New York, August 23, 2007—Radio reporter Tito Alberto Palma was shot to death Wednesday night at a friend’s house in Paraguay’s southeastern city of Mayor Otaño. The Committee to Protect Journalists called today on Paraguayan authorities to conduct a thorough investigation and bring all those responsible to justice.
Palma, a reporter for the local radio station Mayor Otaño and correspondent for the Asunción-based Radio Chaco Boreal, was having dinner at a friend’s home when two armed individuals in camouflage broke in at 10:40 p.m., according to press reports and CPJ interviews. Without saying a word, the two assailants began to fire their weapons, the owner of the house, Aparicio Martínez, told local reporters. Palma was shot in the head, neck, arms, and legs, Vicente Paéz, secretary-general of the Paraguayan Journalists Union, told CPJ. Palma’s friend, Wilma Martínez, was shot in the leg and was in stable condition today, according to local press reports.
Palma, 48, a Chilean national, often denounced organized crime, illegal smuggling of gas, and local government corruption in the southeastern province of Itapúa, a colleague at Radio Chaco Boreal, Erico González, told CPJ. Palma had also reported recently on the existence of illegal radio stations in Mayor Otaño, a small city on Paraguay’s border with Argentina, 285 miles (460 kilometers) from Asunción.
Palma had received death threats for years, González told CPJ. However, anonymous calls threatening the reporter and his family had intensified in the last month, González said. A week prior to his death, Palma announced on the air that he was returning to Chile because of the threats, Paéz told CPJ. Palma had lived in Paraguay since 1991.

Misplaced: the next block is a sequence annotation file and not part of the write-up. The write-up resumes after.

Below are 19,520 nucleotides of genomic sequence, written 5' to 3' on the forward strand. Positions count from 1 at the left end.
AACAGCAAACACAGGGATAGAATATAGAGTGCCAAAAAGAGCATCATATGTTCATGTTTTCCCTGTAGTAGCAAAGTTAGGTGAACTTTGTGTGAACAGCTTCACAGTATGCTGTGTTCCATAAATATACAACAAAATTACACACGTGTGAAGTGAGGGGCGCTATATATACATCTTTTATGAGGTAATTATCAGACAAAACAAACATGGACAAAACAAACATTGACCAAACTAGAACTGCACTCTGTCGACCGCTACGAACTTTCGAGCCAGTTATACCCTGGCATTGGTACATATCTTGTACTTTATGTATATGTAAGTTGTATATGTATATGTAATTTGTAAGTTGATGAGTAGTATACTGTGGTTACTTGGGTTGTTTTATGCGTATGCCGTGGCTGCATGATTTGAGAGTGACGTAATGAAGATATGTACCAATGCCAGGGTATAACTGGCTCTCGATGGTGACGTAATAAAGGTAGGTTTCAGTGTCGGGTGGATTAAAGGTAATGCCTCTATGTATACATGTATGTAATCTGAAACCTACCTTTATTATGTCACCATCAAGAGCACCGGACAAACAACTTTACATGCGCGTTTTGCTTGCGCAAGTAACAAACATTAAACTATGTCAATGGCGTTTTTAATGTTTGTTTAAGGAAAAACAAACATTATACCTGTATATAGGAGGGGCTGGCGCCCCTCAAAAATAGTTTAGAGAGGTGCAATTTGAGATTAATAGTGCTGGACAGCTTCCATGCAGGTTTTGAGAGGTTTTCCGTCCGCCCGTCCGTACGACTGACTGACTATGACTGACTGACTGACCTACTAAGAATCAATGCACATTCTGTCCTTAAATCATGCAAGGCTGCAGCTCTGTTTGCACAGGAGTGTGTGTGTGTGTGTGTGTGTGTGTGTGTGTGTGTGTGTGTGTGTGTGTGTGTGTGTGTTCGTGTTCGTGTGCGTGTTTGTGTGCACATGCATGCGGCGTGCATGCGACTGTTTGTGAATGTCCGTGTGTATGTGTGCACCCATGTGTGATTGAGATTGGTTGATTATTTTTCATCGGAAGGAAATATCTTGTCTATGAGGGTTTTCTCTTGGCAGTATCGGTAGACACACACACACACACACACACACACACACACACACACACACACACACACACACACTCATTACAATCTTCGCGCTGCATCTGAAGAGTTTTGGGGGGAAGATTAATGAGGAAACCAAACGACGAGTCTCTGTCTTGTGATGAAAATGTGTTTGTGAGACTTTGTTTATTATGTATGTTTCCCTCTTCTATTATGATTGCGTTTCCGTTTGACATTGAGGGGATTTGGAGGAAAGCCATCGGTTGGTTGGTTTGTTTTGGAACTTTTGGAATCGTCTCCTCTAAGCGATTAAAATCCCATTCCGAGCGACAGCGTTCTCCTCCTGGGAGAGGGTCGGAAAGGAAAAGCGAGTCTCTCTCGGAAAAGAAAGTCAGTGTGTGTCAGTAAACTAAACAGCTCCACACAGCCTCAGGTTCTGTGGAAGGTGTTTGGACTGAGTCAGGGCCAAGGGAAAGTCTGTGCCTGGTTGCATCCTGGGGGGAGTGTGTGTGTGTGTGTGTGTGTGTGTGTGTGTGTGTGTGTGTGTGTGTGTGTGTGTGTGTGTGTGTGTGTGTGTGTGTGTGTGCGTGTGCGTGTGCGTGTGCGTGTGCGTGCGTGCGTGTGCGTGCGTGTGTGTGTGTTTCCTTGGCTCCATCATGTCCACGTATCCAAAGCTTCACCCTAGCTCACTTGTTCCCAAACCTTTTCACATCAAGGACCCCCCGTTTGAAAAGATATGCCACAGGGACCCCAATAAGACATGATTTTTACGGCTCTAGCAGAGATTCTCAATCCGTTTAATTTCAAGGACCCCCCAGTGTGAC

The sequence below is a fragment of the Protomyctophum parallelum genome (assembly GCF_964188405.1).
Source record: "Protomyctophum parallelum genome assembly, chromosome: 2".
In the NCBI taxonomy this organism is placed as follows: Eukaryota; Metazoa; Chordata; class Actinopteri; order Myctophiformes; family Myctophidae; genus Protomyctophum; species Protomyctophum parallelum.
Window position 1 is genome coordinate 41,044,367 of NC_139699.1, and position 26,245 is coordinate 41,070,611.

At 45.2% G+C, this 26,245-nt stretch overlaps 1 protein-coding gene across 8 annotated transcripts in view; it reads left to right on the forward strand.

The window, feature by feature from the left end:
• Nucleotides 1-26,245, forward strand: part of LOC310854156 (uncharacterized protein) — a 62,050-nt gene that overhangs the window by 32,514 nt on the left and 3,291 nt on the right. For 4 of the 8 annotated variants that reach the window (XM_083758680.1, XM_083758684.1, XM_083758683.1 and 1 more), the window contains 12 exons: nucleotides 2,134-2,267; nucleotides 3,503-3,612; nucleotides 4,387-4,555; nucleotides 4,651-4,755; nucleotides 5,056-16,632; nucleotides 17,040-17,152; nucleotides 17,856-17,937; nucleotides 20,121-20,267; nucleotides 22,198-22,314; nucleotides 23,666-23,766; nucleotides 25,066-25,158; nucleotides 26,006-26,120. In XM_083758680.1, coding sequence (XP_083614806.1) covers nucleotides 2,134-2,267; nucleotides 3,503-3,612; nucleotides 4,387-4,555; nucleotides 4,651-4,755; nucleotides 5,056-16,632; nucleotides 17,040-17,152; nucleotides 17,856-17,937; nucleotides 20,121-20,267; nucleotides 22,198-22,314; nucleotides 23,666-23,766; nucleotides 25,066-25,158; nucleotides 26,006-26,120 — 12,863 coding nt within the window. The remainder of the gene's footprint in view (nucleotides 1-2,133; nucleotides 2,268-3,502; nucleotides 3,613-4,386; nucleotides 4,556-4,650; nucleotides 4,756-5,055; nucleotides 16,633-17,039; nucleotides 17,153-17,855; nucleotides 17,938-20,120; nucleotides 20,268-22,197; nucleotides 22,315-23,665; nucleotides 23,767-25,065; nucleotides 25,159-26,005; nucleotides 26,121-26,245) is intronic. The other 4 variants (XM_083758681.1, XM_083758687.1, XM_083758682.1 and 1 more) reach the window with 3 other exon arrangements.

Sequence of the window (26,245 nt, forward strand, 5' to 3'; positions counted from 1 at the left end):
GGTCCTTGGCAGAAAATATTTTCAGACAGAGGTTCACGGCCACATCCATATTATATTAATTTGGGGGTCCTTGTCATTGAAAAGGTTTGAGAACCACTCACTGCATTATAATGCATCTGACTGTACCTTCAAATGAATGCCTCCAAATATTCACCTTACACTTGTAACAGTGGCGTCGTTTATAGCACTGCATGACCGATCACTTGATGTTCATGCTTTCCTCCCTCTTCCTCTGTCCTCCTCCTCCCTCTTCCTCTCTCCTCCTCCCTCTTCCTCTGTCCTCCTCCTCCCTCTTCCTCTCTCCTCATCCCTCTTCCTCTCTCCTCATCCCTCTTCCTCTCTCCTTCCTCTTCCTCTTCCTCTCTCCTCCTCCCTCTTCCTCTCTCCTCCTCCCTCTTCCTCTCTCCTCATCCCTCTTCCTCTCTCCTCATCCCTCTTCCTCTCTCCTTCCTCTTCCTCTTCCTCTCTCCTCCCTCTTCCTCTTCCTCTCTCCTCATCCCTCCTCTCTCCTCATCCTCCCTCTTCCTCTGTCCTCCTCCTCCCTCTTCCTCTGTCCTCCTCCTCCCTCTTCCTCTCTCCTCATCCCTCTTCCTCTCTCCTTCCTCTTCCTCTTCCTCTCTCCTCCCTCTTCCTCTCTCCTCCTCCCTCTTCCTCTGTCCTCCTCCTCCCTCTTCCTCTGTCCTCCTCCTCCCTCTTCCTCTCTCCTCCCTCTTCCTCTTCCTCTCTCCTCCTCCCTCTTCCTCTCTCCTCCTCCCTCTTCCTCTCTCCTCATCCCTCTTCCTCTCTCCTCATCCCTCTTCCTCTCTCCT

According to Paraguayan press reports, local police issued a statement this morning saying they were investigating the murder but not speculating on a motive. González told CPJ that Palma’s colleagues believe he was murdered in retaliation for his work.
“We offer our deepest condolences to Tito Palma’s family, colleagues and friends,” said CPJ Executive Director Joel Simon. “We call on Paraguayan authorities to conduct a prompt and thorough investigation into Palma’s murder, find all those responsible, and punish them to the full extent of the law.”
CPJ has found that journalists who report on drug trafficking or local corruption in Paraguayan border towns are often victims of violent reprisals. In February 2006, unidentified gunmen fired at Augusto Roa, a correspondent for the Asunción-based ABC Color in Encarnación, after he had written investigative pieces about marijuana production and trafficking in southern Paraguay. Roa was not injured.
In July 2006, Luis Alcides Ruiz Díaz, reporter for the weekly Hechos in Pedro Juan Caballero, was threatened after publishing the names of alleged traffickers in the border city. And in May of this year, Oscar Bogado Silva, correspondent in Encarnación for the Asunción-based daily Última Hora, received repeated death threats after reporting on local corruption and drug trafficking.